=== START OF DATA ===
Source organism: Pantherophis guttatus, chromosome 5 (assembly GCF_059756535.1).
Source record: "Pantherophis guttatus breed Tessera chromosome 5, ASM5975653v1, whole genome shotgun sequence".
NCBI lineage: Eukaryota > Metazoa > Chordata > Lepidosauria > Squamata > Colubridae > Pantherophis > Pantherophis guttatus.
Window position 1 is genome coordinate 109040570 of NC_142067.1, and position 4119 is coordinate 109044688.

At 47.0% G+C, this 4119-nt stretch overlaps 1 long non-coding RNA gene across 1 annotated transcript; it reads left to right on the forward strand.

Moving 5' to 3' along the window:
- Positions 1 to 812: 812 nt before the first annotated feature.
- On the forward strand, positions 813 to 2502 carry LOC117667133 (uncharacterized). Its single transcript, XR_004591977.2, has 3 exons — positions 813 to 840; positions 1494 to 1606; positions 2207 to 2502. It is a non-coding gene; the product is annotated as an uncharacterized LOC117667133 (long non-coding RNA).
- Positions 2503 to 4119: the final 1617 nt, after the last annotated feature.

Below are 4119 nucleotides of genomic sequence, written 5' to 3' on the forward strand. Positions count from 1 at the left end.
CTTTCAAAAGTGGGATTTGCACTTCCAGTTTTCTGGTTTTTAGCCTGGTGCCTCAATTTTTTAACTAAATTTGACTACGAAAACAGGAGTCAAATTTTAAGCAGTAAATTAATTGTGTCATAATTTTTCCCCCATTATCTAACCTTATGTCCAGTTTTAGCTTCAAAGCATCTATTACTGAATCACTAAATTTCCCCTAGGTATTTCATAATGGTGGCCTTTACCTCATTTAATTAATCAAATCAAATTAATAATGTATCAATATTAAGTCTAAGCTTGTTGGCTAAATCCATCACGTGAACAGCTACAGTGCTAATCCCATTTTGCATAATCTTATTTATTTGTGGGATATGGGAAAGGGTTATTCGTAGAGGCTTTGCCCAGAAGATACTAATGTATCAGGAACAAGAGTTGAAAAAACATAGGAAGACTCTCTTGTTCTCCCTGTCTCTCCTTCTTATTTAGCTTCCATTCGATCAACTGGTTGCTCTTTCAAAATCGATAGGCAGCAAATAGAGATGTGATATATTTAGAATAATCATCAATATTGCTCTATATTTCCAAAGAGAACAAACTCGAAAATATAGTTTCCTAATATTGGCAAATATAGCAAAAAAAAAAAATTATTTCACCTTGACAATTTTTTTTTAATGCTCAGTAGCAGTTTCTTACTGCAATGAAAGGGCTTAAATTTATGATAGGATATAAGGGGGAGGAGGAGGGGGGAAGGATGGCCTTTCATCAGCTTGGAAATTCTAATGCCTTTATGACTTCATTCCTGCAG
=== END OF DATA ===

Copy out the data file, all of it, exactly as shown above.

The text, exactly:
Source organism: Pantherophis guttatus, chromosome 5 (assembly GCF_059756535.1).
Source record: "Pantherophis guttatus breed Tessera chromosome 5, ASM5975653v1, whole genome shotgun sequence".
NCBI lineage: Eukaryota > Metazoa > Chordata > Lepidosauria > Squamata > Colubridae > Pantherophis > Pantherophis guttatus.
Window position 1 is genome coordinate 109040570 of NC_142067.1, and position 4119 is coordinate 109044688.

At 47.0% G+C, this 4119-nt stretch overlaps 1 long non-coding RNA gene across 1 annotated transcript; it reads left to right on the forward strand.

Moving 5' to 3' along the window:
- Positions 1 to 812: 812 nt before the first annotated feature.
- On the forward strand, positions 813 to 2502 carry LOC117667133 (uncharacterized). Its single transcript, XR_004591977.2, has 3 exons — positions 813 to 840; positions 1494 to 1606; positions 2207 to 2502. It is a non-coding gene; the product is annotated as an uncharacterized LOC117667133 (long non-coding RNA).
- Positions 2503 to 4119: the final 1617 nt, after the last annotated feature.

Below are 4119 nucleotides of genomic sequence, written 5' to 3' on the forward strand. Positions count from 1 at the left end.
CTTTCAAAAGTGGGATTTGCACTTCCAGTTTTCTGGTTTTTAGCCTGGTGCCTCAATTTTTTAACTAAATTTGACTACGAAAACAGGAGTCAAATTTTAAGCAGTAAATTAATTGTGTCATAATTTTTCCCCCATTATCTAACCTTATGTCCAGTTTTAGCTTCAAAGCATCTATTACTGAATCACTAAATTTCCCCTAGGTATTTCATAATGGTGGCCTTTACCTCATTTAATTAATCAAATCAAATTAATAATGTATCAATATTAAGTCTAAGCTTGTTGGCTAAATCCATCACGTGAACAGCTACAGTGCTAATCCCATTTTGCATAATCTTATTTATTTGTGGGATATGGGAAAGGGTTATTCGTAGAGGCTTTGCCCAGAAGATACTAATGTATCAGGAACAAGAGTTGAAAAAACATAGGAAGACTCTCTTGTTCTCCCTGTCTCTCCTTCTTATTTAGCTTCCATTCGATCAACTGGTTGCTCTTTCAAAATCGATAGGCAGCAAATAGAGATGTGATATATTTAGAATAATCATCAATATTGCTCTATATTTCCAAAGAGAACAAACTCGAAAATATAGTTTCCTAATATTGGCAAATATAGCAAAAAAAAAAAATTATTTCACCTTGACAATTTTTTTTTAATGCTCAGTAGCAGTTTCTTACTGCAATGAAAGGGCTTAAATTTATGATAGGATATAAGGGGGAGGAGGAGGGGGGAAGGATGGCCTTTCATCAGCTTGGAAATTCTAATGCCTTTATGACTTCATTCCTGCAG